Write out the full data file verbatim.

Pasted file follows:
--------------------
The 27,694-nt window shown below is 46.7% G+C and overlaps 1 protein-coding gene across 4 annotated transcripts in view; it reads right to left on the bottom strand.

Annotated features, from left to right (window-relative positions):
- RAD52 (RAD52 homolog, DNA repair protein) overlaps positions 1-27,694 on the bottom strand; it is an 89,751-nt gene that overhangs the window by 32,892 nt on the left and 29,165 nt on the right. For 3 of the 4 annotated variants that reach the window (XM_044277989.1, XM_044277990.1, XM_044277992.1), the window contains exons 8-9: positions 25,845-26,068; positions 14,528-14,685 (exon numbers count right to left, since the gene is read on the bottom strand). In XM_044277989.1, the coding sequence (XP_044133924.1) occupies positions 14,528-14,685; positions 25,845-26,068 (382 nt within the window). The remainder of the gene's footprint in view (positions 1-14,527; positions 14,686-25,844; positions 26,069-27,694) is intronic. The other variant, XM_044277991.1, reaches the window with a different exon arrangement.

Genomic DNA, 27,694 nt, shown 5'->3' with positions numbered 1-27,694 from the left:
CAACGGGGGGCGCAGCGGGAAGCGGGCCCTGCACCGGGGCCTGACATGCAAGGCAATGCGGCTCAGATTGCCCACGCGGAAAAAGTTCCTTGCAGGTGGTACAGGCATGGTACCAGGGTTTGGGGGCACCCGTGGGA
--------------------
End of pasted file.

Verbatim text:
The 27,694-nt window shown below is 46.7% G+C and overlaps 1 protein-coding gene across 4 annotated transcripts in view; it reads right to left on the bottom strand.

Annotated features, from left to right (window-relative positions):
- RAD52 (RAD52 homolog, DNA repair protein) overlaps positions 1-27,694 on the bottom strand; it is an 89,751-nt gene that overhangs the window by 32,892 nt on the left and 29,165 nt on the right. For 3 of the 4 annotated variants that reach the window (XM_044277989.1, XM_044277990.1, XM_044277992.1), the window contains exons 8-9: positions 25,845-26,068; positions 14,528-14,685 (exon numbers count right to left, since the gene is read on the bottom strand). In XM_044277989.1, the coding sequence (XP_044133924.1) occupies positions 14,528-14,685; positions 25,845-26,068 (382 nt within the window). The remainder of the gene's footprint in view (positions 1-14,527; positions 14,686-25,844; positions 26,069-27,694) is intronic. The other variant, XM_044277991.1, reaches the window with a different exon arrangement.

Genomic DNA, 27,694 nt, shown 5'->3' with positions numbered 1-27,694 from the left:
CAACGGGGGGCGCAGCGGGAAGCGGGCCCTGCACCGGGGCCTGACATGCAAGGCAATGCGGCTCAGATTGCCCACGCGGAAAAAGTTCCTTGCAGGTGGTACAGGCATGGTACCAGGGTTTGGGGGCACCCGTGGGA